Recorded June 29, 2014 at the Brown Street Church of Christ in Waxahachie, Texas.
Do you ever feel like you’re stuck in a rut? Do you have lofty ideas and goals, but they never seem to amount to anything more than dreams? We’ve all felt these frustrations from time to time. So how do you turn all of that around? How can you turn those frustrations into achievement?
You have something to offer the world that no one else can. And your contribution is needed, desperately! This is the message of Josh Irby’s new eBook/Infographic.
Alene and Rick come from different sides of the street. Alene’s comfortable, suburban lifestyle was worlds apart from Rick’s experience as a homeless vagabond. As their worlds collided, however, God revealed that each had something of value to offer the other. Together, their story has much to offer to the world.
Pam Nelson, a dear friend and high school classmate, recently posted to her Facebook status a thought-provoking list of “to do” items that will make anyone’s life more meaningful. I was intrigued as to the source of the list, so I Googled a few of the list items and found several websites with a nearly-identical list of 39 items, including the items from Pam’s Facebook list. I have edited the list in a few places for increased clarity or meaning, and have included relevant sources where appropriate. I want to share the list with you on the eve of this new year. Some of the list items will resonate with you more than others. That’s OK. Pick and choose the ones that mean the most to you, and resolve to incorporate them into your daily journey. I pray God’s richest blessings on you and yours for a Happy and Prosperous New Year!
In 1998, Walt Disney Pictures released a movie called “Mighty Joe Young”. The movie was about a huge gorilla named Joe living in the jungles of Africa. Joe is brought to the United States to save him from being killed by poachers, and he eventually ends up back in Africa on a wildlife refuge created especially for him.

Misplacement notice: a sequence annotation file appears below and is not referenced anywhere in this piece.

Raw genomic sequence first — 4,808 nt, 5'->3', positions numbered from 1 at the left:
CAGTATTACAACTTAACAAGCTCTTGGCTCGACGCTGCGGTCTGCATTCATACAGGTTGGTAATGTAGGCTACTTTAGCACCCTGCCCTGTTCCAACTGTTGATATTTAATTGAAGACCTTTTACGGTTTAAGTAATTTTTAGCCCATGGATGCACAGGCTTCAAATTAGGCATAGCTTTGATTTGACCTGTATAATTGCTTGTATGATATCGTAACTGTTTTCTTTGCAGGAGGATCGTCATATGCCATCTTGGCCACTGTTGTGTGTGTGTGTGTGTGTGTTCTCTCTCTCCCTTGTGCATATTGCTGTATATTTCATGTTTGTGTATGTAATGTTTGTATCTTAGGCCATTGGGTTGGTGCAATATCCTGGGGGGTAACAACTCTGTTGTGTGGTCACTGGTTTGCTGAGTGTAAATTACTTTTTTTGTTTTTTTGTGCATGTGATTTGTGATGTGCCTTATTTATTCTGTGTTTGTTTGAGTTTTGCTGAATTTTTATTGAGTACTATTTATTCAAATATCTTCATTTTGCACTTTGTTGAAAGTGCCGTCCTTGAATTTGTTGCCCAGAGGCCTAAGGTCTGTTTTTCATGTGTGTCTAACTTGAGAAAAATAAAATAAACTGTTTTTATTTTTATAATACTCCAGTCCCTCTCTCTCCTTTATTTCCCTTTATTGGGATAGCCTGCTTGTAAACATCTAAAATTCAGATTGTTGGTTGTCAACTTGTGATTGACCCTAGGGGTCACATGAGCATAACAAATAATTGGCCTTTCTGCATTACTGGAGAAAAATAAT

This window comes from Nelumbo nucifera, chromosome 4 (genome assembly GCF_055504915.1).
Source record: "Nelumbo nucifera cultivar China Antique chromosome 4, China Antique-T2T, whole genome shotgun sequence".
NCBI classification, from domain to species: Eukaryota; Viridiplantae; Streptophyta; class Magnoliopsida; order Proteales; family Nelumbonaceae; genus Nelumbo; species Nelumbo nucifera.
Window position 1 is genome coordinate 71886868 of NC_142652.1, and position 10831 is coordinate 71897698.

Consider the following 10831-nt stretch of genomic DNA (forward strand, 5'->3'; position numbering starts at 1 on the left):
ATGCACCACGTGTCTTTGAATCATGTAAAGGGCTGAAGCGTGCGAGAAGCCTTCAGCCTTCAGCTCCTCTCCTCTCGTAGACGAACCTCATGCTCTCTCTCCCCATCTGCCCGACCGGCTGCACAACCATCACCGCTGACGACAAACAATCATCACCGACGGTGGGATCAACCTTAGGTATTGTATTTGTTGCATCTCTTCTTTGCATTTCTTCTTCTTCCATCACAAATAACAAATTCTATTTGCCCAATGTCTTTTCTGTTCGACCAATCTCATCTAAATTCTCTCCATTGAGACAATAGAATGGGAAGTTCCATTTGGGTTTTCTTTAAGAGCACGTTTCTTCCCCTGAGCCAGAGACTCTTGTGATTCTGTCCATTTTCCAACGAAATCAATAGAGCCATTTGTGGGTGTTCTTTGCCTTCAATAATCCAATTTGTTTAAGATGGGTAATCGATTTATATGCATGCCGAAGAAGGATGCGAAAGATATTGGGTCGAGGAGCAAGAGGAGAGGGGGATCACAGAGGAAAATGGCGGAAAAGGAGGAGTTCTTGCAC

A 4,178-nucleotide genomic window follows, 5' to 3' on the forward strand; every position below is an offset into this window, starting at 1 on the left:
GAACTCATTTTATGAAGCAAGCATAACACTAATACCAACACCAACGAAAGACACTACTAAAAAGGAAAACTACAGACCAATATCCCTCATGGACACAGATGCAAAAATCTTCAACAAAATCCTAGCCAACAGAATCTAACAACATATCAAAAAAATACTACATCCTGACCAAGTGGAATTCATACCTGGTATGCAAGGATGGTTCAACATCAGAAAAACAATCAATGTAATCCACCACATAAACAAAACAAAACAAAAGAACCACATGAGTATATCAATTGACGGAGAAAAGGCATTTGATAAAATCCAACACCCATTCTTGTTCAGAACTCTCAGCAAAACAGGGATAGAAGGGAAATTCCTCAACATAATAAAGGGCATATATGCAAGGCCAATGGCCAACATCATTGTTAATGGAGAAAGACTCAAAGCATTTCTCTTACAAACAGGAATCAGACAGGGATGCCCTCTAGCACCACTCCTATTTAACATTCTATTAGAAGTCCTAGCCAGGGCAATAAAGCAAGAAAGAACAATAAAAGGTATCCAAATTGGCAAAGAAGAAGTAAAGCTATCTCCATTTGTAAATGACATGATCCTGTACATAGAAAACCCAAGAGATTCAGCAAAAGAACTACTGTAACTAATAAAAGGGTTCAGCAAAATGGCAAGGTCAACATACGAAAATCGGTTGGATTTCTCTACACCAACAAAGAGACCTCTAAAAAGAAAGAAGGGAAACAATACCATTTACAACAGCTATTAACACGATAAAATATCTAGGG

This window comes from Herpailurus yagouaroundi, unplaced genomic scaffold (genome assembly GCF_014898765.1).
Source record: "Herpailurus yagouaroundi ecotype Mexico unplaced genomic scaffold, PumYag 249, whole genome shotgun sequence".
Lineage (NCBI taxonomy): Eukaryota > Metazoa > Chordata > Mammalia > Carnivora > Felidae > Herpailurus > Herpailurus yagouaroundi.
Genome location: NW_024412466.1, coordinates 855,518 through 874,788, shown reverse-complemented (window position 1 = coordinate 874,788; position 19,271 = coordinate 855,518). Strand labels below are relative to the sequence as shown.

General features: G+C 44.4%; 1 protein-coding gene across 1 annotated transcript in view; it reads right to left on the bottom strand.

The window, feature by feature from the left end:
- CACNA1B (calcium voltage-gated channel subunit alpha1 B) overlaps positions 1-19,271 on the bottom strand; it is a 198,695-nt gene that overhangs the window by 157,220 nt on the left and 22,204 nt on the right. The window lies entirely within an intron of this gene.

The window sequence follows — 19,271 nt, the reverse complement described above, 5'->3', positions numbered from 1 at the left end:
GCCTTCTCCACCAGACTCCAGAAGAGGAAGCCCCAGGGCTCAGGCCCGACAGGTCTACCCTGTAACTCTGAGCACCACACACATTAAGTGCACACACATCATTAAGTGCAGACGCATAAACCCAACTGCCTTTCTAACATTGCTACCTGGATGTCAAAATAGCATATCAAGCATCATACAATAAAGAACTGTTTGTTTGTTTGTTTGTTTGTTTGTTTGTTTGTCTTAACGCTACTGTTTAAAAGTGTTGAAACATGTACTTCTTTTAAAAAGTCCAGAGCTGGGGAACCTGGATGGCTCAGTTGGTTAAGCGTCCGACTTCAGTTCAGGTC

It was a pretty good movie. But the best thing about the movie was an enchanting lullaby that kept appearing in the soundtrack throughout the entire movie. The song is entitled “Windsong”, and it was written and sung in the Swahili language.
I was captivated by this incredibly beautiful, soul-stirring composition the first time I heard it. But not knowing Swahili, I had no idea what the song was saying. So I did some research.
When you are dead and gone, what will your life have counted for? Will the world be a better place because you were here?
One of my biggest fears in life is mediocrity – just sort of drifting through life without ever really accomplishing anything worthwhile. I don’t want to come to the end of my life, look back over all those years, and wonder, “What was that all about?” I want to know that my life counted for something, that I somehow made other people’s lives better. I don’t want to just take up space.
Every one of us has the ability to make our lives count for something. It doesn’t matter how rich or poor you are, how famous or unknown; it doesn’t matter what side of the tracks you live on, what color your skin is, or whether you are male or female. No one is destined for mediocrity. Your life matters, and you can make other people’s lives better. And the really cool thing is, you have the unique ability to do that in a way that no one else can!
So I challenge you to rise above mediocrity. Make your life count for something. Make the world a better place. Here are four ways you can do just that.
What do you think of when you hear the words “moral courage”?
Webster defines “morals” as: “moral practices or teachings; modes of conduct; ethics”. 
“Ethics” is defined as: “the discipline dealing with what is good and bad and with moral duty and obligation; a set of moral principles; a theory or system of moral values; the principles of conduct governing an individual or a group; a guiding philosophy; a set of moral issues or aspects (as rightness)”. 
So your morals can be defined as “what you believe about what is right and what is wrong, what is good and what is bad, what your moral duties and obligations are, and how you should conduct yourself”.
[PART 2 OF 6]
What exactly do we mean when we talk about the “sanctity of human life”? Is that even a valid concept?
Princeton University’s online WordNet dictionary defines sanctity as “the quality of being holy”. Holy is defined as “belonging to or derived from or associated with a divine power”.
So the question arises, “Is human life holy?” Does human life belong to, or is it derived from or associated with, a divine power?
[PART 1 OF 6]
In 1984, President Ronald Reagan established National Sanctity of Human Life Day to commemorate the millions of innocent lives lost through the legalization of abortion in this country.
Since that first declaration nearly 25 years ago, National Sanctity of Human Life Day has been recognized every year by proclamation of the sitting President of the United States (except for the years that Bill Clinton served as President), on the third Sunday of January. That date was chosen because it is the Sunday that falls closest to the anniversary of the Roe vs. Wade decision of January 22, 1973.